NATO nuclear weapons mapped – ‘More of a threat to Putin’

threats haven’t stirred since the end of the , but as the conflict transpires, fears that Russian President could use these weapons of mass destruction are ever-rising. Russia currently has the largest nuclear arsenal, however, these are stationed far away in Russia and its close surrounding countries. Whereas the has many more stationed much closer to Russia’s turf.

Putin has been wielding Russia’s nuclear weapons arsenal at countries who “interfere” with his invasion since its launch, warning of “consequences never encountered in your history”.

With the largest arsenal of all nine countries that possess them, Russia is currently reported to possess approximately 6,257 nuclear weapons.

These weapons are stationed largely in areas across Russia and one area reported to be in Kazakhstan.

Only three NATO countries possess nuclear weapons; the US, the UK, and France.

READ MORE: NATO allies: Do Finland and Sweden have nuclear weapons?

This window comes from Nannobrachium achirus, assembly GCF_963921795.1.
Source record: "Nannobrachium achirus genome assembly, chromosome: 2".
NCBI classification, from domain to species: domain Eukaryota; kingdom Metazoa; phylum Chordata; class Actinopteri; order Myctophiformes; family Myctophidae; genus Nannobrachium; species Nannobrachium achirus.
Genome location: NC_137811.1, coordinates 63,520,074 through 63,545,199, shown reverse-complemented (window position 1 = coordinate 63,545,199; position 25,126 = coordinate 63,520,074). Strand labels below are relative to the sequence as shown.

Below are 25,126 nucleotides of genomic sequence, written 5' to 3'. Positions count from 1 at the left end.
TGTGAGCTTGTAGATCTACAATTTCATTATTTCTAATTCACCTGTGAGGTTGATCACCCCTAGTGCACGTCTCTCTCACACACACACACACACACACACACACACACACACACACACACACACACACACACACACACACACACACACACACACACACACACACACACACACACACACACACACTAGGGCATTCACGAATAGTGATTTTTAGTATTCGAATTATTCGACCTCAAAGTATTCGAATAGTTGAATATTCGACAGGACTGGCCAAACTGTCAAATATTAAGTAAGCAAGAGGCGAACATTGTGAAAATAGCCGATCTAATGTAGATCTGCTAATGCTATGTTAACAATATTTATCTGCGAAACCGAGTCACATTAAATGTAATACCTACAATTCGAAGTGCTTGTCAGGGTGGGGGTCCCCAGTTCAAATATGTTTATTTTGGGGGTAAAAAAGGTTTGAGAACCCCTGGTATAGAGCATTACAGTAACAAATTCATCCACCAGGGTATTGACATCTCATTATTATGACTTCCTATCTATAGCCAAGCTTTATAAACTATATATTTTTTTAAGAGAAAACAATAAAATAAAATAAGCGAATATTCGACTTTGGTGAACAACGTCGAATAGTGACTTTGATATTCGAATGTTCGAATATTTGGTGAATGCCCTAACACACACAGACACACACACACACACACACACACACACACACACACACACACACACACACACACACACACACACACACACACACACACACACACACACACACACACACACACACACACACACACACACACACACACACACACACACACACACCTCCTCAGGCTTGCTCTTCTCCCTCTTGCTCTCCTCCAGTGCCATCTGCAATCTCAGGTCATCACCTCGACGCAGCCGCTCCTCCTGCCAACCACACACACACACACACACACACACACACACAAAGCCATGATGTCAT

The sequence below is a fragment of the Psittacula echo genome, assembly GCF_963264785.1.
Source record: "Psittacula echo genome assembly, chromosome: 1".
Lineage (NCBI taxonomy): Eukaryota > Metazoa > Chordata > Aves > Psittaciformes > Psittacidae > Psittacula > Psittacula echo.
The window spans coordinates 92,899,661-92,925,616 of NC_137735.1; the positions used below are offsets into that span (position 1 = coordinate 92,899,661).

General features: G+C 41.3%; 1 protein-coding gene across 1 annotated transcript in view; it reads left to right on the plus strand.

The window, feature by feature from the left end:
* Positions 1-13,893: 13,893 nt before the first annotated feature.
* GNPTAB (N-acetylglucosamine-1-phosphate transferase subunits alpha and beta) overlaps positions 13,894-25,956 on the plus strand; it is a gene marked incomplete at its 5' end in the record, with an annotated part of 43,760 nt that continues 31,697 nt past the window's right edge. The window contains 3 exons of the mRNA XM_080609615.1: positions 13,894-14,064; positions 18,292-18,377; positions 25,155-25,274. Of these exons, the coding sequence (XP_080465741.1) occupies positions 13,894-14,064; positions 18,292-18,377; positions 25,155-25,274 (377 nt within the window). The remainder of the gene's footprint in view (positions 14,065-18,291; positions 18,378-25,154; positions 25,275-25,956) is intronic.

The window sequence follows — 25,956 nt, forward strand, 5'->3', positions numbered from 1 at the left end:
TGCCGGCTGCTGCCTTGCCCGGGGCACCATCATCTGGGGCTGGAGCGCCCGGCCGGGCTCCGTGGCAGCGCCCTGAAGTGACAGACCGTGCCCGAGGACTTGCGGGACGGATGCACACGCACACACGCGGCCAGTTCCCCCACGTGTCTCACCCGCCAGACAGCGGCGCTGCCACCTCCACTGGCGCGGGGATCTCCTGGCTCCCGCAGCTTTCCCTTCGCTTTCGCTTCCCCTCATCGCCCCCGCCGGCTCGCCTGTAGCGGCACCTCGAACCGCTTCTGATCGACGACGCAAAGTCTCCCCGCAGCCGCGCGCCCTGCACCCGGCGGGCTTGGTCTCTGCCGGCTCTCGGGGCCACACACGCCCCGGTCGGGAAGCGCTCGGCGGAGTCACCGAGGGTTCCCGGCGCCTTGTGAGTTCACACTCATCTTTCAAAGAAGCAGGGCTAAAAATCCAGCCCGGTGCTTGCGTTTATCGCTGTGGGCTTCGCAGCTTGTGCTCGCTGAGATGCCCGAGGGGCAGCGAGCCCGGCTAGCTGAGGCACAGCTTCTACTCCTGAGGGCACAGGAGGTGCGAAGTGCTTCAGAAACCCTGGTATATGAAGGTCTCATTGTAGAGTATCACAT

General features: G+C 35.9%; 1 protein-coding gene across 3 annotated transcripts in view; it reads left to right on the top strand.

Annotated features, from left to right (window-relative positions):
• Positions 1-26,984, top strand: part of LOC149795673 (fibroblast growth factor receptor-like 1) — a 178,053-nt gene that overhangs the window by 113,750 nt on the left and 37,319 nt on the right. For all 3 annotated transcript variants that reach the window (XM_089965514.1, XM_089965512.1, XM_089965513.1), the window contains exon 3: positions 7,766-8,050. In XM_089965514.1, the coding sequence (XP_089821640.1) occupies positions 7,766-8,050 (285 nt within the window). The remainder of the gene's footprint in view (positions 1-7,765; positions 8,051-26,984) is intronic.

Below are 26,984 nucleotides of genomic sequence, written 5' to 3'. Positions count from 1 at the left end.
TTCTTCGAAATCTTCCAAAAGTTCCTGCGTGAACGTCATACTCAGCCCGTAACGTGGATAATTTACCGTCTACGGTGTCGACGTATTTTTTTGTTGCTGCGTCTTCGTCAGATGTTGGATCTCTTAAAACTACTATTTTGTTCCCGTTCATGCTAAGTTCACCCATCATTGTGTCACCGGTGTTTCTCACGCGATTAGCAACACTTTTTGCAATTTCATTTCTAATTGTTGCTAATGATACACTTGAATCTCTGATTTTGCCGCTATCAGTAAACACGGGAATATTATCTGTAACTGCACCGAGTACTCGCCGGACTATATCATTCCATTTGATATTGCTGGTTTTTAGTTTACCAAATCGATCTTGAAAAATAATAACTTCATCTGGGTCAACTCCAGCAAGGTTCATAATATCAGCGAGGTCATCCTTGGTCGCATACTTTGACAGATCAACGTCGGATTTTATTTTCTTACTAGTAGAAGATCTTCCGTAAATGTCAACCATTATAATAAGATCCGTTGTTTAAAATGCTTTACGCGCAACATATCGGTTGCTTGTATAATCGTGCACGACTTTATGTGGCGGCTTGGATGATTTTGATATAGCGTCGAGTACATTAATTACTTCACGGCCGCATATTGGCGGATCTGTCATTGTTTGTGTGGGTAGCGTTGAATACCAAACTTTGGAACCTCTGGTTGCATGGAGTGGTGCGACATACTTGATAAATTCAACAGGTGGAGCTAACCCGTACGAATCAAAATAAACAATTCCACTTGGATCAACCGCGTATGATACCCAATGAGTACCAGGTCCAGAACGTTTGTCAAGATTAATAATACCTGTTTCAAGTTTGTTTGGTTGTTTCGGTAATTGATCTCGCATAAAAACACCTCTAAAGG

In Nuclear Deterrence policy, it states these countries will “protect other NATO allies under their ‘nuclear umbrellas’ in line with the NATO commitment that an attack on any one ally will be viewed as an attack on the entire alliance.”

With a combined mass treading close to Russia’s heels, these countries are reported to have approximately 5,550, 225, and 290, respectively.

However, amongst the UK and France’s nuclear weapon stations, it’s believed “About half of the roughly 200 US shorter-range weapons are believed to be deployed in five NATO countries in Europe.” according to A. Pomper and Vasilii Tuganov from the James Martin Center for Nonproliferation Studies.

The US has neither confirmed nor denied exact locations, but it’s predicted that the US’s B61-3 and -4 gravity bombs are stationed in the Volkel Airbase in the Netherlands, Kleine Brogel Air Base in Belgium and Buchel Airbase in Germany, as well as the Ghendi and Aviano bases in Italy and the Incirlik Airbase in Turkey.

However, despite there being thousands of nuclear weapons in circulation across the US and Russia; under the 2011 New Strategic Arms Reduction Treaty, these countries are limited to having 1,600 on standby each.

By 2018, both the US and Russia met these obligations and in early 2021, this treaty was extended for a further five years.